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Obamacare and mental health coverage share an uncertain future

by Brooke Jarchow

Tomorrow, President-elect Donald Trump will take office as the next President of the United States. The President-elect made a list of promises for his first 100 days in office, including a promise to “immediately deliver a full repeal of Obamacare“. Despite revealing few details of a replacement plan so far, Trump has also promised that there will be “insurance for everybody.”

However, if Obamacare is fully repealed, 20 million currently-covered people could be left uninsured or paying more for insurance, including those with pre-existing conditions. Among the most common pre-existing conditions is mental illness, currently impacting one in five Americans.


Let’s take a look back at mental health coverage in America. In 2014, Obamacare provided the largest expansion of mental health and substance use disorder coverage in a generation. A provision of the health law requires health insurance plans to cover necessary services for those with mental illness. Obamacare also requires health insurance plans to provide preventive services such as cost-free depression screenings.

In the United States, over 30 percent of the population is affected by anxiety disorders, including generalized anxiety, social anxiety, panic attacks, phobias, OCD, PTSD, depression, eating disorders, bipolar disorders, and more. Anxiety disorders also affect one in eight children, and research shows that if untreated, children with anxiety are more likely to perform poorly in school and engage in substance abuse.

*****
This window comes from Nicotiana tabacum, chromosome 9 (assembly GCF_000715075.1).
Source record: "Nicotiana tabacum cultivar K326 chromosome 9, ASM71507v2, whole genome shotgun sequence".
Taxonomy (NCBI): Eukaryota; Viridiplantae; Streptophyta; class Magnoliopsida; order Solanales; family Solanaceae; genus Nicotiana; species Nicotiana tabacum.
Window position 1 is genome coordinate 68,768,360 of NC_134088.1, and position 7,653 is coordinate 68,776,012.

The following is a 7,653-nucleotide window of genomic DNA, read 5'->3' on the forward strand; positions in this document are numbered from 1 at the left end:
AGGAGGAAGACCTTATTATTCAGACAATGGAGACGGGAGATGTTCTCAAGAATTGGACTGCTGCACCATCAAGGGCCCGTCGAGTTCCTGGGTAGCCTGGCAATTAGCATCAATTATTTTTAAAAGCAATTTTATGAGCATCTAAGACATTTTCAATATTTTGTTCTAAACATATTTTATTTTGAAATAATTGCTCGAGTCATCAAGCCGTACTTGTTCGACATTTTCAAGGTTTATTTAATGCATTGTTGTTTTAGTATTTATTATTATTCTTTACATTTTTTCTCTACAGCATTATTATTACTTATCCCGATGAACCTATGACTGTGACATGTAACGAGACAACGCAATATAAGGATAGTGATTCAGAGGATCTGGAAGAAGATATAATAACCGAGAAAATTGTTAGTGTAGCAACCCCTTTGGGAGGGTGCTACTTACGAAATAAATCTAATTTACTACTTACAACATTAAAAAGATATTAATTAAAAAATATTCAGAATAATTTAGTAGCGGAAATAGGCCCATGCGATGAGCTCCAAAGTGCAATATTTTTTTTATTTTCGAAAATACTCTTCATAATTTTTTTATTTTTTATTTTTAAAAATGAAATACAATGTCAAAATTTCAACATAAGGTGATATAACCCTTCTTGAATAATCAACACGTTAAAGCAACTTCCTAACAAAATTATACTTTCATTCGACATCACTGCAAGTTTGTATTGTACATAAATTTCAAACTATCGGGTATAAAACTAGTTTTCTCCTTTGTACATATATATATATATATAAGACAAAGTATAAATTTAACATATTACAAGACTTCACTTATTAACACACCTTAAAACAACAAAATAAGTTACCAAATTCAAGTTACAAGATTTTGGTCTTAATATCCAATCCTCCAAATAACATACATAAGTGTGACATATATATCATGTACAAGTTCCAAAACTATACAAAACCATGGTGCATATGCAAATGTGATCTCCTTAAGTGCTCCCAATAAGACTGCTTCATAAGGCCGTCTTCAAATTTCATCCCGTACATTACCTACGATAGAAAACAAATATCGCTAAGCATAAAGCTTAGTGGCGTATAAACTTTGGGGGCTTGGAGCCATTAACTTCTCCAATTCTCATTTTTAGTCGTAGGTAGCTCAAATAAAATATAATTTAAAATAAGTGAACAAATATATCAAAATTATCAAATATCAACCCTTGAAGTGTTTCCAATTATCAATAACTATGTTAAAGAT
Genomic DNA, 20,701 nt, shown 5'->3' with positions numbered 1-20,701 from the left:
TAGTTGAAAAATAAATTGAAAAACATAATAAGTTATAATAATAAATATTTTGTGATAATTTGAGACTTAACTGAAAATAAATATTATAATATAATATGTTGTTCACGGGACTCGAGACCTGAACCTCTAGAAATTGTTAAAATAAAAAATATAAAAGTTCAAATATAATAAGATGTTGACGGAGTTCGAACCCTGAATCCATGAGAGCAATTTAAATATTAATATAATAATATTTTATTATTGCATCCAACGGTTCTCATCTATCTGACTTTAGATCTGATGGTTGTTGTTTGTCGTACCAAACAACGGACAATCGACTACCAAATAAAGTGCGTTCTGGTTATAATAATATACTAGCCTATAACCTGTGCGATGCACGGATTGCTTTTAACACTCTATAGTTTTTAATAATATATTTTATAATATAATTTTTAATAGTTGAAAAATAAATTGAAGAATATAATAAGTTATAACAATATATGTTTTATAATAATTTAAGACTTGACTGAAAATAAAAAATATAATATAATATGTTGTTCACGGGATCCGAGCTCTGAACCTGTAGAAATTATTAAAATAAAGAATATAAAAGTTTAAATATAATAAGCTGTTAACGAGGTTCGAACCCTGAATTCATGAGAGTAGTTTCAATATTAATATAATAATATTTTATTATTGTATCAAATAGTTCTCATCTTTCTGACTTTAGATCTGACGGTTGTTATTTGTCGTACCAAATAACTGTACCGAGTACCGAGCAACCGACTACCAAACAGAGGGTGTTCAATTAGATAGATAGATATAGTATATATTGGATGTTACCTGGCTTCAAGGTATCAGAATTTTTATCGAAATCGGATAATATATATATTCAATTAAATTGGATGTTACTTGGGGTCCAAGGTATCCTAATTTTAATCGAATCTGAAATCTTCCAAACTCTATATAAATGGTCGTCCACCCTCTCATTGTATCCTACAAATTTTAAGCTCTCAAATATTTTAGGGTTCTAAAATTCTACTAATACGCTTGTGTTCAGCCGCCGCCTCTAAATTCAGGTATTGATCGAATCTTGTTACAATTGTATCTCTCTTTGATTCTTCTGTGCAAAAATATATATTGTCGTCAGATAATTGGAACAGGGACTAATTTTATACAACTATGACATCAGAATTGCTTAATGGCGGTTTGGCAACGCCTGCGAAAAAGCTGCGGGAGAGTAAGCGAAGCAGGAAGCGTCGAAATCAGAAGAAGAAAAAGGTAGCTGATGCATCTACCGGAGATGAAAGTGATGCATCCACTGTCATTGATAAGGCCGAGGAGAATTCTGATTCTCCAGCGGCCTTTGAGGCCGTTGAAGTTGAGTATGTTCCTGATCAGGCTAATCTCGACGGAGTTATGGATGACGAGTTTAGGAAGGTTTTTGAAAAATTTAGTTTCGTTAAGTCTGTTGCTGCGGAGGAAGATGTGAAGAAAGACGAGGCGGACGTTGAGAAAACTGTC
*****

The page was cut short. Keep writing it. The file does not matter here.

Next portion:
Anxiety can severely impact quality of life for children and adults. Studies show that many young adults in college suffer from anxiety disorders related to stress. The most recent Senate vote attempted to deny those who are age 26 and under from staying on their parent’s health plan, a current provision of Obamacare. This could potentially lead to untreated and undiagnosed mental illnesses in young adults.

If left untreated or undiagnosed, mental illnesses can lead to other chronic illnesses, job and relationship instability, homelessness, incarceration, and violence. Should Trump and the Republicans succeed in repealing Obamacare, those with mental illness could face dangerous repercussions. During his campaign, Trump emphasized that the United States needs to focus on the “massive problem” of mental health, but in order to improve mental health, those suffering from or prone to mental illnesses will need access to coverage and care.

While the Senate’s votes to repeal certain aspects of the health law that would affect mental health coverage are not yet final, this is a reminder that Trump and the Republicans are standing by their promises. The future of mental health care for millions in America remains uncertain until a replacement plan is put in place.

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